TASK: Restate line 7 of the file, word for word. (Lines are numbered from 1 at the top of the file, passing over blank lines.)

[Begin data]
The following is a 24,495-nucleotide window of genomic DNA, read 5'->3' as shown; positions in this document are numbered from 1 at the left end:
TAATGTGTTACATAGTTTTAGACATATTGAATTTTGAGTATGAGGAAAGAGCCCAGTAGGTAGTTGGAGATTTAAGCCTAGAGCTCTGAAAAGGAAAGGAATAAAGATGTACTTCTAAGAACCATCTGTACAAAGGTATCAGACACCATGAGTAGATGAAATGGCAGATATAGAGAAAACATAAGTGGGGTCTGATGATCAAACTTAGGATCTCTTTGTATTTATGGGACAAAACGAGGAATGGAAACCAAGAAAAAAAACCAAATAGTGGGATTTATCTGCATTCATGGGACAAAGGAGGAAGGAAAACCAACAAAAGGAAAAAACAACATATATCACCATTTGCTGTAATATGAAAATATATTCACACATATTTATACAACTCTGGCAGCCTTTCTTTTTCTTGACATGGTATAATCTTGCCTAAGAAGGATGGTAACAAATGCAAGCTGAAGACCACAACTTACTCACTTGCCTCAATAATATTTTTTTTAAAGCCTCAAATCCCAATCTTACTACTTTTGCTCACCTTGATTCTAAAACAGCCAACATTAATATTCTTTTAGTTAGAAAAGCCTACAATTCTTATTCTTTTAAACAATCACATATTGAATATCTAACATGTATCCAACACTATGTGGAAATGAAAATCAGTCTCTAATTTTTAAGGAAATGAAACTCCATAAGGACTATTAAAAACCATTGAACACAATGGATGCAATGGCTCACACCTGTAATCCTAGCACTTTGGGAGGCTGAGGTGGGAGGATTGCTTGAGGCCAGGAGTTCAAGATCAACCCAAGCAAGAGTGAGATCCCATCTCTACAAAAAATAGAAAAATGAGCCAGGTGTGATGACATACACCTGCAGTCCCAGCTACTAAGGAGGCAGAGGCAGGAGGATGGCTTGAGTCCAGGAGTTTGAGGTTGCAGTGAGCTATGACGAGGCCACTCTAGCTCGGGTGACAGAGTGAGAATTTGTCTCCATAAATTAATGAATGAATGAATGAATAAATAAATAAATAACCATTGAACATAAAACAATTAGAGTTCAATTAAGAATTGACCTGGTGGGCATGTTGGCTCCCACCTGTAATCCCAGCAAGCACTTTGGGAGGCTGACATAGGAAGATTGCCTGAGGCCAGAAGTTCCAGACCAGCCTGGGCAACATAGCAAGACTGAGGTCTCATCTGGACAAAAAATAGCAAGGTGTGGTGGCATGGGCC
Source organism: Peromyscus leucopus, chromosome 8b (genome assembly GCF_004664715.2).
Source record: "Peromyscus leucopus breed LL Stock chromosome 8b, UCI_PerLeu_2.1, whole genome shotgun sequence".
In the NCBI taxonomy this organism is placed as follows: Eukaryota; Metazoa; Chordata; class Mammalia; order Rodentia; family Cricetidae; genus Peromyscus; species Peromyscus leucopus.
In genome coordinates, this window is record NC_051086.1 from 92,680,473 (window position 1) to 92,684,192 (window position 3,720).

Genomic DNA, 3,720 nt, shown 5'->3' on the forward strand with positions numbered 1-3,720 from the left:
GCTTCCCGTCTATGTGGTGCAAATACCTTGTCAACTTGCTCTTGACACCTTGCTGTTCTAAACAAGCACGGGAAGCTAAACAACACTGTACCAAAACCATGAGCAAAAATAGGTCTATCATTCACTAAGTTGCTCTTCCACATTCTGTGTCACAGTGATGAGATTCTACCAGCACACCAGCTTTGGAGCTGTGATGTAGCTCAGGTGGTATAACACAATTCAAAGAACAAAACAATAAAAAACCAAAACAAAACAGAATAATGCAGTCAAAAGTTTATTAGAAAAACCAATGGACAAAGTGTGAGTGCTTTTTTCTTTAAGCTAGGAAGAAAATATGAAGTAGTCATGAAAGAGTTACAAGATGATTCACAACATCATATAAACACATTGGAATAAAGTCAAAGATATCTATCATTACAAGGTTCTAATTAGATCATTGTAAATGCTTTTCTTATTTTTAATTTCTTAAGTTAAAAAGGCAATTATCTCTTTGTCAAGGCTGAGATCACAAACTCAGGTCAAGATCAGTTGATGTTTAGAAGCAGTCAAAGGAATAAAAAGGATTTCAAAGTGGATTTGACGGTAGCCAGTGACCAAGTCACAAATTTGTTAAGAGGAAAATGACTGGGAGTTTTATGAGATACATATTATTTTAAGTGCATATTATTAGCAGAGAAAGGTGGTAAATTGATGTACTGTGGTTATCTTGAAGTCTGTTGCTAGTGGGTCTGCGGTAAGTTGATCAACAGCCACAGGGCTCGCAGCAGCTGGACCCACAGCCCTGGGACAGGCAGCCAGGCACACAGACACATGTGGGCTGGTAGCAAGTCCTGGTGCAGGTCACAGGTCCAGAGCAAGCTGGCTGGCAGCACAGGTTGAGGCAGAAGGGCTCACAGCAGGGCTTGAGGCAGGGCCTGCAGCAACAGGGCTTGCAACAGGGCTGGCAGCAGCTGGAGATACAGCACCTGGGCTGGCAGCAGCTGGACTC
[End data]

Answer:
Genomic DNA, 3,720 nt, shown 5'->3' on the forward strand with positions numbered 1-3,720 from the left: